Now that most of the results have come in from the European parliament elections, let’s take a family photograph of Europe’s presidents, chancellors and prime ministers. Who have the broadest smiles on their faces, and who are sobbing into their handkerchiefs?

Among the European Union’s six biggest states – France, Germany, Italy, Poland, Spain and the UK – the happiest leader must surely be Matteo Renzi, Italy’s premier. He won, and won big. Mr Renzi (above) demolished the notion that Beppe Grillo’s anti-establishment Five-Star Movement is on an unstoppable roll. He also inflicted an emphatic defeat on Silvio Berlusconi’s centre-right Forza Italia party.

Even though it was not a national election, the youthful Mr Renzi can now claim to have a mandate of sorts for the political, economic and social reforms that he knows are necessary to modernise Italy. This is not to say that he will succeed – the power of entrenched anti-reform interests in Italy is formidable. But maybe he has a better chance than he did 48 hours ago. Read more

The European parliament is about to become noisier, more unruly, more confusing and more difficult to deal with as a result of the European elections.

A surge in support for populist anti-European parties on the right and the left in countries such as the UK, France and Greece will leave the 751-member assembly without any clear majority on either side of the political spectrum. Read more

by Janan Ganesh

It is hard to think of a more wounding assault on the political mainstream in postwar British history. With votes still being counted, the United Kingdom Independence Party appears to have won the elections to the European Parliament that were held on Thursday. Its platform of opposition to the EU and immigration has attracted voters across the country, including in areas of previous weakness such as Scotland. There have been insurgent tremors before – the Greens came third in the European elections of 1989, Ukip itself did well five years ago – but this is something nearer the “earthquake” that the party has been threatening for some time. Nigel Farage, its leader, has justified the media hype of recent weeks. Read more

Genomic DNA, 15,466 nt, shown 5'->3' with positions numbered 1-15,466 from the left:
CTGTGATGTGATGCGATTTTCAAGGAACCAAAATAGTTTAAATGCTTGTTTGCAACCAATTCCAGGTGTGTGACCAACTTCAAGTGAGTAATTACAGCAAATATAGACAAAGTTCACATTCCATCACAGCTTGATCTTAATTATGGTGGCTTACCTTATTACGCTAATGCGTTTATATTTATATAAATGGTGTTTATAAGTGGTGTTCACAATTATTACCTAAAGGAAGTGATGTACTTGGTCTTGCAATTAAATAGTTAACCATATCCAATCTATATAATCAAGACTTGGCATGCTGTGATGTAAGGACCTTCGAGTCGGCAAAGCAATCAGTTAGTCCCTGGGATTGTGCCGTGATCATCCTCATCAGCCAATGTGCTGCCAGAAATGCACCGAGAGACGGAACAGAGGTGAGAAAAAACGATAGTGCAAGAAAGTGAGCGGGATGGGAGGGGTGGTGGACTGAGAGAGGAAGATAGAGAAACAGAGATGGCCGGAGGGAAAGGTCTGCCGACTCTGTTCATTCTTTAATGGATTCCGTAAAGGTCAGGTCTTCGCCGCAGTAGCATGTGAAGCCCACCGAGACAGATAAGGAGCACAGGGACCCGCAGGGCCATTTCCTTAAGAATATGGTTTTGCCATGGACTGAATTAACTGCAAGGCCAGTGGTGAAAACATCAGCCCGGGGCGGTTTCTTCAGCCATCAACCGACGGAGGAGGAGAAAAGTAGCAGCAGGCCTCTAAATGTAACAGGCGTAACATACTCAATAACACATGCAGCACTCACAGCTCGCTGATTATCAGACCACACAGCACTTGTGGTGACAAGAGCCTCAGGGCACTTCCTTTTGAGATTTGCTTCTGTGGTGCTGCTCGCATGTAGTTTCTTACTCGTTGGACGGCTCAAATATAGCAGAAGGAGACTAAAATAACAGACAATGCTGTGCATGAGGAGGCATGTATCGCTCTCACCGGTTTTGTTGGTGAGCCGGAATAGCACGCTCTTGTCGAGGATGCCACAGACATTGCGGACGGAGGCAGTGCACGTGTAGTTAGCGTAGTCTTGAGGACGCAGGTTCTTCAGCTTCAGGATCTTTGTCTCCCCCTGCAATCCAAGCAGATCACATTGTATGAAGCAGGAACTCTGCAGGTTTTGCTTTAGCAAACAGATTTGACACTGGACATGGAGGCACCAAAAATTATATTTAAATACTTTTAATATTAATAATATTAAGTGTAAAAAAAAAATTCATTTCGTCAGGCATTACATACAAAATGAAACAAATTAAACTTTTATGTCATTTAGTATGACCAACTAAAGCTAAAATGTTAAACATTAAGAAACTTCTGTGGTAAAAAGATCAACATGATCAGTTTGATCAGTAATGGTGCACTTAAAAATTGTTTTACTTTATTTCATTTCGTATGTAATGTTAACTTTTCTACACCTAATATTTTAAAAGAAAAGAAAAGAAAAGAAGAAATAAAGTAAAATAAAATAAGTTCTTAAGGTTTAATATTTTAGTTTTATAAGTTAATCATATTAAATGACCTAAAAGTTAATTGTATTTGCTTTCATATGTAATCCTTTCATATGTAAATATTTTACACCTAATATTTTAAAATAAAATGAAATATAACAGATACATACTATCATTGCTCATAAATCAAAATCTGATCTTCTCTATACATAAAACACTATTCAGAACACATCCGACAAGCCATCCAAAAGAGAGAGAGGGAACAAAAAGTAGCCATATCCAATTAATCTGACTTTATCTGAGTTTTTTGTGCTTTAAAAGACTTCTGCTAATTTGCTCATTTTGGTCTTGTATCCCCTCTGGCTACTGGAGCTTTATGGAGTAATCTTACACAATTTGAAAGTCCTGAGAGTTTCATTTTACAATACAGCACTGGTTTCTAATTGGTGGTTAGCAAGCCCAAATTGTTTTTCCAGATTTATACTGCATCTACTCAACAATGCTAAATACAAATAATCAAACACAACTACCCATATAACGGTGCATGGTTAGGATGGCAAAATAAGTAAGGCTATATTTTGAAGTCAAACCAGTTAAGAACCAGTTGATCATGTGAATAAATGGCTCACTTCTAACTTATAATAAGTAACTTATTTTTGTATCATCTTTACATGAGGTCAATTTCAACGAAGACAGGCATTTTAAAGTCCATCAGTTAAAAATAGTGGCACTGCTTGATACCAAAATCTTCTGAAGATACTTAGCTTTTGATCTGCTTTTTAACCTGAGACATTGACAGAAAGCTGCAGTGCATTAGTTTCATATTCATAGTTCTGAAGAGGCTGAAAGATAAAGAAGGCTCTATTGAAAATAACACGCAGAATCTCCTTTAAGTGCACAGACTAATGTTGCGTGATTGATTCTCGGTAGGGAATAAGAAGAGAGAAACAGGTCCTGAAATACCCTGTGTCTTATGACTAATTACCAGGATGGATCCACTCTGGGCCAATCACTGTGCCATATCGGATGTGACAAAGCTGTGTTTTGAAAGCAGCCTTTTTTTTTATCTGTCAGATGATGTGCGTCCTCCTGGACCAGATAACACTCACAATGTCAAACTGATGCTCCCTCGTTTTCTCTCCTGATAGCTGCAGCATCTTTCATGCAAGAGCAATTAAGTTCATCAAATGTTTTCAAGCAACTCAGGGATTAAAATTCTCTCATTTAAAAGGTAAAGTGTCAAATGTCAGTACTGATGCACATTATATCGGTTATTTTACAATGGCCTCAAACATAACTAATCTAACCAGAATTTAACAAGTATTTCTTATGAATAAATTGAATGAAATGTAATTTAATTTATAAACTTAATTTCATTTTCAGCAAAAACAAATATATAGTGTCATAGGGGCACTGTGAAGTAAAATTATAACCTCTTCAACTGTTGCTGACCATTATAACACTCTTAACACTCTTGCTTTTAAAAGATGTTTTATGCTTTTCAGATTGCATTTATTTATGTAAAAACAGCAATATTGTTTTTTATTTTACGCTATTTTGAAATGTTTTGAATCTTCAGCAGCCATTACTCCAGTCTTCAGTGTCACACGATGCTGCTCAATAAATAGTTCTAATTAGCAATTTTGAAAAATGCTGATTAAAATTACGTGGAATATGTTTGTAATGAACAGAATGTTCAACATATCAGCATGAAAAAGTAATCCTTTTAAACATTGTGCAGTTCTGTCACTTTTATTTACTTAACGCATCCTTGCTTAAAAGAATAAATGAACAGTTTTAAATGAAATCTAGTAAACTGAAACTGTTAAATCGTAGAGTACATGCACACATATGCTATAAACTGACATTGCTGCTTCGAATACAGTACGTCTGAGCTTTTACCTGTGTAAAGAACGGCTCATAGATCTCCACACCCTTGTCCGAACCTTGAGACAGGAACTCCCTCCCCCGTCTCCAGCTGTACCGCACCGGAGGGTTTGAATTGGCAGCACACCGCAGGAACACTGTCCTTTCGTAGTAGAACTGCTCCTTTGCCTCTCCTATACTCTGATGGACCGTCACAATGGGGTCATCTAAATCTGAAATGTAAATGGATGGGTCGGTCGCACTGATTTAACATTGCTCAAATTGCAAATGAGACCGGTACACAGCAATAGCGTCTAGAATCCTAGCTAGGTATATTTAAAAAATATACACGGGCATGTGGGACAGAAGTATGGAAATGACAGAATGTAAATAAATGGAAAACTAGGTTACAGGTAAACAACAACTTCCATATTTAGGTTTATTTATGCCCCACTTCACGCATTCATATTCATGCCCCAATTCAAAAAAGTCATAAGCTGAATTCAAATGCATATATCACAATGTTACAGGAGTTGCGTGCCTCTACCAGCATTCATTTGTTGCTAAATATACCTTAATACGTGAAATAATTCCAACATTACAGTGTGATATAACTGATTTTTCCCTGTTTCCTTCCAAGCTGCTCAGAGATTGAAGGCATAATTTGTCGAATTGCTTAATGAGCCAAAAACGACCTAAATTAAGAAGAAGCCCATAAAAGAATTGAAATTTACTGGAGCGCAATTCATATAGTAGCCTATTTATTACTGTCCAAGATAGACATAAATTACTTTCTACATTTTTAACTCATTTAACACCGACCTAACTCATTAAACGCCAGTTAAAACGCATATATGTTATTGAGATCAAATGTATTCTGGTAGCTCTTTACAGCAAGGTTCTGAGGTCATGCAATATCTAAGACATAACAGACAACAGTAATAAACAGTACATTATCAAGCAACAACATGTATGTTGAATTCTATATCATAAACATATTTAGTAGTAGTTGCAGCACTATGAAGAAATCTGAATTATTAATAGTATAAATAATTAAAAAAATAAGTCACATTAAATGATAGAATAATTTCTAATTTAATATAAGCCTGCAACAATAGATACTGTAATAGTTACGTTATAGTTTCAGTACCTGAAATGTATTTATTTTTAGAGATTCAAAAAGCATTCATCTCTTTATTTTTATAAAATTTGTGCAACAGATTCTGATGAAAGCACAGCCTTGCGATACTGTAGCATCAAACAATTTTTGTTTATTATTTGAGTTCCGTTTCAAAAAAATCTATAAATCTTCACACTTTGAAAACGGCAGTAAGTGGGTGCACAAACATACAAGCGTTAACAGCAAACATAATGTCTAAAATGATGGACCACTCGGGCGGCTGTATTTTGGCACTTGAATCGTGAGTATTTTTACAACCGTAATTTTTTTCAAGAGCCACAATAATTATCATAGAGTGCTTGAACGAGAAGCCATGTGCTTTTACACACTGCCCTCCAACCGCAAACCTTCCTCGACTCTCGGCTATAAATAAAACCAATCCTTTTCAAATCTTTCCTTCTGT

No doubt about it, Sunday’s European parliament elections have produced a political tremblement de terre – an earthquake – in France, with Marine Le Pen’s National Front (FN) claiming victory in the poll. But across the 28-nation EU as a whole, the mainstream pro-European parties will breathe a sigh of relief tonight at having held their ground relatively successfully against anti-establishment insurgents from the far right, far left and anti-EU camps.

The protest vote is not nearly big enough to be labelled a comprehensive rejection of the EU, its political values and its economic crisis management over the five years since the last European elections. Eurosceptics, broadly defined, are projected to win about 130 of the EU legislature’s 751 seats. Given that the EU has just gone through the biggest financial shock and recession of its 56-year history, the damage could have been greater.

Conversely, the vote cannot be considered a ringing endorsement of the cause of closer European integration. The mainstream centre-right European People’s party looks set to be the winner, but with its representation in the EU legislature sharply down to about 211 seats from 273. Moreover, estimates of a pan-European voter turnout of just over 43 per cent – well below the levels recorded in national elections in every member-state – indicate that more than half of the 388m eligible voters simply do not think the European parliament matters much. Read more